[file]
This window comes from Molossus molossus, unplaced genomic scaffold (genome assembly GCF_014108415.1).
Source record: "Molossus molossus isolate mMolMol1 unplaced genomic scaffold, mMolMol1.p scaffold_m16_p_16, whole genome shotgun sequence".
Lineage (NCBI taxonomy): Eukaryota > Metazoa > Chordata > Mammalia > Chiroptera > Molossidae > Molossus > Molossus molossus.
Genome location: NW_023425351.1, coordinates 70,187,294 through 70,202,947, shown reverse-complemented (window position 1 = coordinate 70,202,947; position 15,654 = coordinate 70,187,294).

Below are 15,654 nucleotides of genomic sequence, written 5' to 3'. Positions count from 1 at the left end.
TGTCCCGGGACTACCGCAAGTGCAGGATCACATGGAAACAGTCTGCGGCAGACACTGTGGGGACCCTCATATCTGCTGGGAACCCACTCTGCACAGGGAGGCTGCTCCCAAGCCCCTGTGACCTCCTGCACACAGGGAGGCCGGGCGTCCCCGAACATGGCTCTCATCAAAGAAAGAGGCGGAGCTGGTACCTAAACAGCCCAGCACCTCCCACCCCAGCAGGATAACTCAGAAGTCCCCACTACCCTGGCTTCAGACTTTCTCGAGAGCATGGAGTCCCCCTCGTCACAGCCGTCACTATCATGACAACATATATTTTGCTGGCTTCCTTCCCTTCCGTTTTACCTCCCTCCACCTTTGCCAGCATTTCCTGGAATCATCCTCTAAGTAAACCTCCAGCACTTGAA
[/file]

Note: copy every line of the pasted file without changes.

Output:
This window comes from Molossus molossus, unplaced genomic scaffold (genome assembly GCF_014108415.1).
Source record: "Molossus molossus isolate mMolMol1 unplaced genomic scaffold, mMolMol1.p scaffold_m16_p_16, whole genome shotgun sequence".
Lineage (NCBI taxonomy): Eukaryota > Metazoa > Chordata > Mammalia > Chiroptera > Molossidae > Molossus > Molossus molossus.
Genome location: NW_023425351.1, coordinates 70,187,294 through 70,202,947, shown reverse-complemented (window position 1 = coordinate 70,202,947; position 15,654 = coordinate 70,187,294).

Below are 15,654 nucleotides of genomic sequence, written 5' to 3'. Positions count from 1 at the left end.
TGTCCCGGGACTACCGCAAGTGCAGGATCACATGGAAACAGTCTGCGGCAGACACTGTGGGGACCCTCATATCTGCTGGGAACCCACTCTGCACAGGGAGGCTGCTCCCAAGCCCCTGTGACCTCCTGCACACAGGGAGGCCGGGCGTCCCCGAACATGGCTCTCATCAAAGAAAGAGGCGGAGCTGGTACCTAAACAGCCCAGCACCTCCCACCCCAGCAGGATAACTCAGAAGTCCCCACTACCCTGGCTTCAGACTTTCTCGAGAGCATGGAGTCCCCCTCGTCACAGCCGTCACTATCATGACAACATATATTTTGCTGGCTTCCTTCCCTTCCGTTTTACCTCCCTCCACCTTTGCCAGCATTTCCTGGAATCATCCTCTAAGTAAACCTCCAGCACTTGAA